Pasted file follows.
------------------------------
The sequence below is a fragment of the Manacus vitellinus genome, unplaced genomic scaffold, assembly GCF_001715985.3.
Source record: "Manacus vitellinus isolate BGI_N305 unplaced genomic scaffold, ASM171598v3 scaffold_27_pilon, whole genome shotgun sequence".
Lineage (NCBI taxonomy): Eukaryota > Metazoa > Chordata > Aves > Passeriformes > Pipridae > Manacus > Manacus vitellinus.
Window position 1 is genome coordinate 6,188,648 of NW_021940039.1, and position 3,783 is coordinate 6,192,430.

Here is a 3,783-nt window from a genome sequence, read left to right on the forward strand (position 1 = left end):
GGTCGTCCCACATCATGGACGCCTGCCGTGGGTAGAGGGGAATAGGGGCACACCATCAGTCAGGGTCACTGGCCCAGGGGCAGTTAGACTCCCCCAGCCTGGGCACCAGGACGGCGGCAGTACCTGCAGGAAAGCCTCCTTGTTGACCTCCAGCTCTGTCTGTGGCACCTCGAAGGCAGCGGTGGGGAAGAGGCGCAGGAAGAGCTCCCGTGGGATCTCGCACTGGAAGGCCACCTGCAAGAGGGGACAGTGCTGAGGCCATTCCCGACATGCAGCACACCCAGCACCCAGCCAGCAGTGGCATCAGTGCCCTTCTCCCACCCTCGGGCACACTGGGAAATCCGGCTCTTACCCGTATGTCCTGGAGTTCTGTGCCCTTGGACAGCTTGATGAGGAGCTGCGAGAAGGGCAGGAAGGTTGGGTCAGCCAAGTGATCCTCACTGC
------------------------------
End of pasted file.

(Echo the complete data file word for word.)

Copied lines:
The sequence below is a fragment of the Manacus vitellinus genome, unplaced genomic scaffold, assembly GCF_001715985.3.
Source record: "Manacus vitellinus isolate BGI_N305 unplaced genomic scaffold, ASM171598v3 scaffold_27_pilon, whole genome shotgun sequence".
Lineage (NCBI taxonomy): Eukaryota > Metazoa > Chordata > Aves > Passeriformes > Pipridae > Manacus > Manacus vitellinus.
Window position 1 is genome coordinate 6,188,648 of NW_021940039.1, and position 3,783 is coordinate 6,192,430.

Here is a 3,783-nt window from a genome sequence, read left to right on the forward strand (position 1 = left end):
GGTCGTCCCACATCATGGACGCCTGCCGTGGGTAGAGGGGAATAGGGGCACACCATCAGTCAGGGTCACTGGCCCAGGGGCAGTTAGACTCCCCCAGCCTGGGCACCAGGACGGCGGCAGTACCTGCAGGAAAGCCTCCTTGTTGACCTCCAGCTCTGTCTGTGGCACCTCGAAGGCAGCGGTGGGGAAGAGGCGCAGGAAGAGCTCCCGTGGGATCTCGCACTGGAAGGCCACCTGCAAGAGGGGACAGTGCTGAGGCCATTCCCGACATGCAGCACACCCAGCACCCAGCCAGCAGTGGCATCAGTGCCCTTCTCCCACCCTCGGGCACACTGGGAAATCCGGCTCTTACCCGTATGTCCTGGAGTTCTGTGCCCTTGGACAGCTTGATGAGGAGCTGCGAGAAGGGCAGGAAGGTTGGGTCAGCCAAGTGATCCTCACTGC